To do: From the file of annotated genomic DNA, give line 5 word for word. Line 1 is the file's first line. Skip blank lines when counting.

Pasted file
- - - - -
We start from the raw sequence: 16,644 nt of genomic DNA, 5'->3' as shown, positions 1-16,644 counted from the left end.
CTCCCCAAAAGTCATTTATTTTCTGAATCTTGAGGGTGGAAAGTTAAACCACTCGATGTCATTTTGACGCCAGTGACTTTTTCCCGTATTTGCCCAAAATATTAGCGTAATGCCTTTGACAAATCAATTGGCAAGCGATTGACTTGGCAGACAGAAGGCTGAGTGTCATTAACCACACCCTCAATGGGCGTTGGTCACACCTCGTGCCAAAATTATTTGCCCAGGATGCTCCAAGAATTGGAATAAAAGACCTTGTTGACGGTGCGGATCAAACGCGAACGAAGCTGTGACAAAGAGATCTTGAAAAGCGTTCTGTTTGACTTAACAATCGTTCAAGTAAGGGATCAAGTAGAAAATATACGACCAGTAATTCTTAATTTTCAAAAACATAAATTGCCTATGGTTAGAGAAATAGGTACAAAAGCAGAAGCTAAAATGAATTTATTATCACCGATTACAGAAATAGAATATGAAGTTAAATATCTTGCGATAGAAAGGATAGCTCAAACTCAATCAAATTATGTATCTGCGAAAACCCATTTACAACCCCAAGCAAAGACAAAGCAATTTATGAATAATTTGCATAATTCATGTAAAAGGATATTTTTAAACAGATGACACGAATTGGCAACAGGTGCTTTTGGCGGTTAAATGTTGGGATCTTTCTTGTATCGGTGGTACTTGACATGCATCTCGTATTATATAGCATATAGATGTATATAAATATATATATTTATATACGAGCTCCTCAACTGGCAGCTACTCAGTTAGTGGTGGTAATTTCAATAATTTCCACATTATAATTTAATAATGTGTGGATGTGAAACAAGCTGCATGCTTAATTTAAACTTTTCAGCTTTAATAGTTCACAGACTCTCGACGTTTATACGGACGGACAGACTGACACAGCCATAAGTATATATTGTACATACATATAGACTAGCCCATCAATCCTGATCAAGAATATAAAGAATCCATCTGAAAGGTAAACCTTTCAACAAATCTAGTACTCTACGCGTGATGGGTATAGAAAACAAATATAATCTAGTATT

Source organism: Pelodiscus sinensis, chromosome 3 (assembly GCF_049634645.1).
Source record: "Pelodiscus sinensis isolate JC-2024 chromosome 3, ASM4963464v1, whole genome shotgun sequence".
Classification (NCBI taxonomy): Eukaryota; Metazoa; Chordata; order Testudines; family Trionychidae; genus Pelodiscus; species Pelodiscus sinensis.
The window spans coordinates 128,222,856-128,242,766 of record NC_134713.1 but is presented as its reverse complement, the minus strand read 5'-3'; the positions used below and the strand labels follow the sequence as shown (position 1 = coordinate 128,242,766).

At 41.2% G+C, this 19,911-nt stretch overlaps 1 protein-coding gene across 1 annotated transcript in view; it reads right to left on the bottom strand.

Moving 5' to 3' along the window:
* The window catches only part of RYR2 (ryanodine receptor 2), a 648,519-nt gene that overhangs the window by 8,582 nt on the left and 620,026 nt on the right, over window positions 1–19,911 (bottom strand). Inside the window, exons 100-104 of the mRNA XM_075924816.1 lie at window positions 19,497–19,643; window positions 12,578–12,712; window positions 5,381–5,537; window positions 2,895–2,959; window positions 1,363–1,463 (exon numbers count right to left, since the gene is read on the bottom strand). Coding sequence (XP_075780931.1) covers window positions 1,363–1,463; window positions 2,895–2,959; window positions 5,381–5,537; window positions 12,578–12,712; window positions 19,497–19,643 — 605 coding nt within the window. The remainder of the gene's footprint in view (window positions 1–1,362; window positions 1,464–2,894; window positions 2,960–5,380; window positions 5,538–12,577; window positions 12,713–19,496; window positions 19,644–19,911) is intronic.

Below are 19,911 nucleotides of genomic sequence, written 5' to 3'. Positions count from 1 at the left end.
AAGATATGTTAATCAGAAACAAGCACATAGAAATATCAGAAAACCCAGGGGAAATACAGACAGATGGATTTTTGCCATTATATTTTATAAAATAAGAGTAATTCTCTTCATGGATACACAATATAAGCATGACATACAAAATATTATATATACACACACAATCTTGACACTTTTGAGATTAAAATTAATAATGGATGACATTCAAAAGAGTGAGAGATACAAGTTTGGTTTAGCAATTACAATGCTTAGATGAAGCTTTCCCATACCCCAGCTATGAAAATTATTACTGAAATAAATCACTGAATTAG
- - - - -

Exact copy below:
Classification (NCBI taxonomy): Eukaryota; Metazoa; Chordata; order Testudines; family Trionychidae; genus Pelodiscus; species Pelodiscus sinensis.